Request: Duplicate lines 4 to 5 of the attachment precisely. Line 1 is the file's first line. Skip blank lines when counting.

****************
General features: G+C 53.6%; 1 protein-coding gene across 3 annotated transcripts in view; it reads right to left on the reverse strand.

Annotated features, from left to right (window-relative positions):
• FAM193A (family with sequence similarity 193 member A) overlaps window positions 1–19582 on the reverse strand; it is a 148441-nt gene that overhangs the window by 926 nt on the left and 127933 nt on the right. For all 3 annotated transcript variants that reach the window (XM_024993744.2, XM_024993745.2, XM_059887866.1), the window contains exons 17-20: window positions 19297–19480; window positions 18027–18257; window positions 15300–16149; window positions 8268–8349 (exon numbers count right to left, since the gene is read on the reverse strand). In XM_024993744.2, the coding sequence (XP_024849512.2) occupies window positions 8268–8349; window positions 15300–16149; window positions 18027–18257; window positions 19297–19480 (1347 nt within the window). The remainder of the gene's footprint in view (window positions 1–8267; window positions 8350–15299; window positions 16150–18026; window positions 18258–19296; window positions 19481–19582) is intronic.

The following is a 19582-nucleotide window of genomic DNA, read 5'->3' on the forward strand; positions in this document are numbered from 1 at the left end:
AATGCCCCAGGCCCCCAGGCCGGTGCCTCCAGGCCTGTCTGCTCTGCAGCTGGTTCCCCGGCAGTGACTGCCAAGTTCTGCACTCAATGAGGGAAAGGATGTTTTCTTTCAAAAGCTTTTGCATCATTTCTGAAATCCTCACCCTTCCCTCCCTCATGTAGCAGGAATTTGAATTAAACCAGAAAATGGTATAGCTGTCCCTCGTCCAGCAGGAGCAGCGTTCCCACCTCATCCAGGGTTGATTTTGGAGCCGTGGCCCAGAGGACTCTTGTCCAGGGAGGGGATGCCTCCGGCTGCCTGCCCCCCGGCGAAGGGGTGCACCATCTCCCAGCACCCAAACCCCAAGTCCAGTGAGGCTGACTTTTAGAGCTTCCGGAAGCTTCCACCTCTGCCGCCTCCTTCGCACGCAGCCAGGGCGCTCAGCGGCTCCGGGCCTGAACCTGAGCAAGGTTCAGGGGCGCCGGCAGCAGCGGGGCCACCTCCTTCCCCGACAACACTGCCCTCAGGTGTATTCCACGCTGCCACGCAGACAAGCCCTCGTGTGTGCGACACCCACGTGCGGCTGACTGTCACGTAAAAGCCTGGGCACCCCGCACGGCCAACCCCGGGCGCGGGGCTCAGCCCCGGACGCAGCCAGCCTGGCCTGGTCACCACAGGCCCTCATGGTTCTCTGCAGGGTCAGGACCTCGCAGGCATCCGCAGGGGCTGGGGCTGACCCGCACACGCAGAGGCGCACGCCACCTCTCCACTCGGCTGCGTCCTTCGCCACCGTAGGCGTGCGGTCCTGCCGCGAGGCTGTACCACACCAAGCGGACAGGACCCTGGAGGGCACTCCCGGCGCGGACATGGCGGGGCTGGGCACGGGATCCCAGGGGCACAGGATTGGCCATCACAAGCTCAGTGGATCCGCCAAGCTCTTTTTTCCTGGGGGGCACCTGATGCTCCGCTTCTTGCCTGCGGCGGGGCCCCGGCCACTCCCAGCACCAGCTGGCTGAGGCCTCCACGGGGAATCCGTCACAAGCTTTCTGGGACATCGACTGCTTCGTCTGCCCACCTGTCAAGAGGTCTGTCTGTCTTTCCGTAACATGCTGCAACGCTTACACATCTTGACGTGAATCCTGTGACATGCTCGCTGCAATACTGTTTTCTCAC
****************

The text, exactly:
The following is a 19582-nucleotide window of genomic DNA, read 5'->3' on the forward strand; positions in this document are numbered from 1 at the left end:
AATGCCCCAGGCCCCCAGGCCGGTGCCTCCAGGCCTGTCTGCTCTGCAGCTGGTTCCCCGGCAGTGACTGCCAAGTTCTGCACTCAATGAGGGAAAGGATGTTTTCTTTCAAAAGCTTTTGCATCATTTCTGAAATCCTCACCCTTCCCTCCCTCATGTAGCAGGAATTTGAATTAAACCAGAAAATGGTATAGCTGTCCCTCGTCCAGCAGGAGCAGCGTTCCCACCTCATCCAGGGTTGATTTTGGAGCCGTGGCCCAGAGGACTCTTGTCCAGGGAGGGGATGCCTCCGGCTGCCTGCCCCCCGGCGAAGGGGTGCACCATCTCCCAGCACCCAAACCCCAAGTCCAGTGAGGCTGACTTTTAGAGCTTCCGGAAGCTTCCACCTCTGCCGCCTCCTTCGCACGCAGCCAGGGCGCTCAGCGGCTCCGGGCCTGAACCTGAGCAAGGTTCAGGGGCGCCGGCAGCAGCGGGGCCACCTCCTTCCCCGACAACACTGCCCTCAGGTGTATTCCACGCTGCCACGCAGACAAGCCCTCGTGTGTGCGACACCCACGTGCGGCTGACTGTCACGTAAAAGCCTGGGCACCCCGCACGGCCAACCCCGGGCGCGGGGCTCAGCCCCGGACGCAGCCAGCCTGGCCTGGTCACCACAGGCCCTCATGGTTCTCTGCAGGGTCAGGACCTCGCAGGCATCCGCAGGGGCTGGGGCTGACCCGCACACGCAGAGGCGCACGCCACCTCTCCACTCGGCTGCGTCCTTCGCCACCGTAGGCGTGCGGTCCTGCCGCGAGGCTGTACCACACCAAGCGGACAGGACCCTGGAGGGCACTCCCGGCGCGGACATGGCGGGGCTGGGCACGGGATCCCAGGGGCACAGGATTGGCCATCACAAGCTCAGTGGATCCGCCAAGCTCTTTTTTCCTGGGGGGCACCTGATGCTCCGCTTCTTGCCTGCGGCGGGGCCCCGGCCACTCCCAGCACCAGCTGGCTGAGGCCTCCACGGGGAATCCGTCACAAGCTTTCTGGGACATCGACTGCTTCGTCTGCCCACCTGTCAAGAGGTCTGTCTGTCTTTCCGTAACATGCTGCAACGCTTACACATCTTGACGTGAATCCTGTGACATGCTCGCTGCAATACTGTTTTCTCAC